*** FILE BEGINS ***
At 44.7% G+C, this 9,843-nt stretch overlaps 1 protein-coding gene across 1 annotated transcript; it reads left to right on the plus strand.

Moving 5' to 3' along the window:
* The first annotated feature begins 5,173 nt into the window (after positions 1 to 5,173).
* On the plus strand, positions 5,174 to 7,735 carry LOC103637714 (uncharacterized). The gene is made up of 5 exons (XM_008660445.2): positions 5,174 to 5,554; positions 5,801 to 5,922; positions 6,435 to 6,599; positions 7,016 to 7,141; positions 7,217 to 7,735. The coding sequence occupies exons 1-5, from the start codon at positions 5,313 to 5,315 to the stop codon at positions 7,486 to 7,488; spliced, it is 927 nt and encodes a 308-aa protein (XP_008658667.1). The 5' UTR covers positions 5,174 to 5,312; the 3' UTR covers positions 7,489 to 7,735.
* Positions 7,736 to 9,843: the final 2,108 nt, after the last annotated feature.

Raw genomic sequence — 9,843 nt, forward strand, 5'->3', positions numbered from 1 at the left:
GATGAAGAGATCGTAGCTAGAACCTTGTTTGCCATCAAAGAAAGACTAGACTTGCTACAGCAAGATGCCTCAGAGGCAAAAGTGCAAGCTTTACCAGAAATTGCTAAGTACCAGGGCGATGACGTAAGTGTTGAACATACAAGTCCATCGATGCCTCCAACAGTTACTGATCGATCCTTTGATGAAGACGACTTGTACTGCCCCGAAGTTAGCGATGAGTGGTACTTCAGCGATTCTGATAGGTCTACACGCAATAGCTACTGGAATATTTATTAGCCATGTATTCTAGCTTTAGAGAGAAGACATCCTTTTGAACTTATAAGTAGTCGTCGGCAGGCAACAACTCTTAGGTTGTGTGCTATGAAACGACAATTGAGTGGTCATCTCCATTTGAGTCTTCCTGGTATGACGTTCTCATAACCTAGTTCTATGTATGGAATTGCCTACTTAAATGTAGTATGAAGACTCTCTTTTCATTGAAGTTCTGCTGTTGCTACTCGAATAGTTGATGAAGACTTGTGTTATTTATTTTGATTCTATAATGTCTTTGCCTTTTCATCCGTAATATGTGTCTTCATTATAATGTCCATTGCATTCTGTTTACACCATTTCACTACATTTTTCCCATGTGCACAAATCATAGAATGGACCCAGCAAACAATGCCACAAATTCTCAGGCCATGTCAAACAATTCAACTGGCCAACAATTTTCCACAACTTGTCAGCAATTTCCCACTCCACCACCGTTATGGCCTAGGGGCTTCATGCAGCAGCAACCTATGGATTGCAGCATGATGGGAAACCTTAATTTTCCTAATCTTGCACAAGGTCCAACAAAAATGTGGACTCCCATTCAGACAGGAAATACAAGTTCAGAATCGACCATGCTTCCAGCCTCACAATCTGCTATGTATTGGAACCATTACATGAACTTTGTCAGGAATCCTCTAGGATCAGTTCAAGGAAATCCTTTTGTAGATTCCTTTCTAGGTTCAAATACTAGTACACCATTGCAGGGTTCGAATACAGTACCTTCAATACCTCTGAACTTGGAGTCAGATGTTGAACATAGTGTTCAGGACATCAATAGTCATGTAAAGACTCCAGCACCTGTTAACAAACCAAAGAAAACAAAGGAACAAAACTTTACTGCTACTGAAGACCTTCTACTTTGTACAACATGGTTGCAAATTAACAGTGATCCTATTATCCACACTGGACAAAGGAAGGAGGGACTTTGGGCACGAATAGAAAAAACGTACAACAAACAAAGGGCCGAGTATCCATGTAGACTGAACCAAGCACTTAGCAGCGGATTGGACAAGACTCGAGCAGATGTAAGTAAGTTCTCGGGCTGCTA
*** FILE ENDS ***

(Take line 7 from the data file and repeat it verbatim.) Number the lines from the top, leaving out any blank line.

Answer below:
GATGAAGAGATCGTAGCTAGAACCTTGTTTGCCATCAAAGAAAGACTAGACTTGCTACAGCAAGATGCCTCAGAGGCAAAAGTGCAAGCTTTACCAGAAATTGCTAAGTACCAGGGCGATGACGTAAGTGTTGAACATACAAGTCCATCGATGCCTCCAACAGTTACTGATCGATCCTTTGATGAAGACGACTTGTACTGCCCCGAAGTTAGCGATGAGTGGTACTTCAGCGATTCTGATAGGTCTACACGCAATAGCTACTGGAATATTTATTAGCCATGTATTCTAGCTTTAGAGAGAAGACATCCTTTTGAACTTATAAGTAGTCGTCGGCAGGCAACAACTCTTAGGTTGTGTGCTATGAAACGACAATTGAGTGGTCATCTCCATTTGAGTCTTCCTGGTATGACGTTCTCATAACCTAGTTCTATGTATGGAATTGCCTACTTAAATGTAGTATGAAGACTCTCTTTTCATTGAAGTTCTGCTGTTGCTACTCGAATAGTTGATGAAGACTTGTGTTATTTATTTTGATTCTATAATGTCTTTGCCTTTTCATCCGTAATATGTGTCTTCATTATAATGTCCATTGCATTCTGTTTACACCATTTCACTACATTTTTCCCATGTGCACAAATCATAGAATGGACCCAGCAAACAATGCCACAAATTCTCAGGCCATGTCAAACAATTCAACTGGCCAACAATTTTCCACAACTTGTCAGCAATTTCCCACTCCACCACCGTTATGGCCTAGGGGCTTCATGCAGCAGCAACCTATGGATTGCAGCATGATGGGAAACCTTAATTTTCCTAATCTTGCACAAGGTCCAACAAAAATGTGGACTCCCATTCAGACAGGAAATACAAGTTCAGAATCGACCATGCTTCCAGCCTCACAATCTGCTATGTATTGGAACCATTACATGAACTTTGTCAGGAATCCTCTAGGATCAGTTCAAGGAAATCCTTTTGTAGATTCCTTTCTAGGTTCAAATACTAGTACACCATTGCAGGGTTCGAATACAGTACCTTCAATACCTCTGAACTTGGAGTCAGATGTTGAACATAGTGTTCAGGACATCAATAGTCATGTAAAGACTCCAGCACCTGTTAACAAACCAAAGAAAACAAAGGAACAAAACTTTACTGCTACTGAAGACCTTCTACTTTGTACAACATGGTTGCAAATTAACAGTGATCCTATTATCCACACTGGACAAAGGAAGGAGGGACTTTGGGCACGAATAGAAAAAACGTACAACAAACAAAGGGCCGAGTATCCATGTAGACTGAACCAAGCACTTAGCAGCGGATTGGACAAGACTCGAGCAGATGTAAGTAAGTTCTCGGGCTGCTA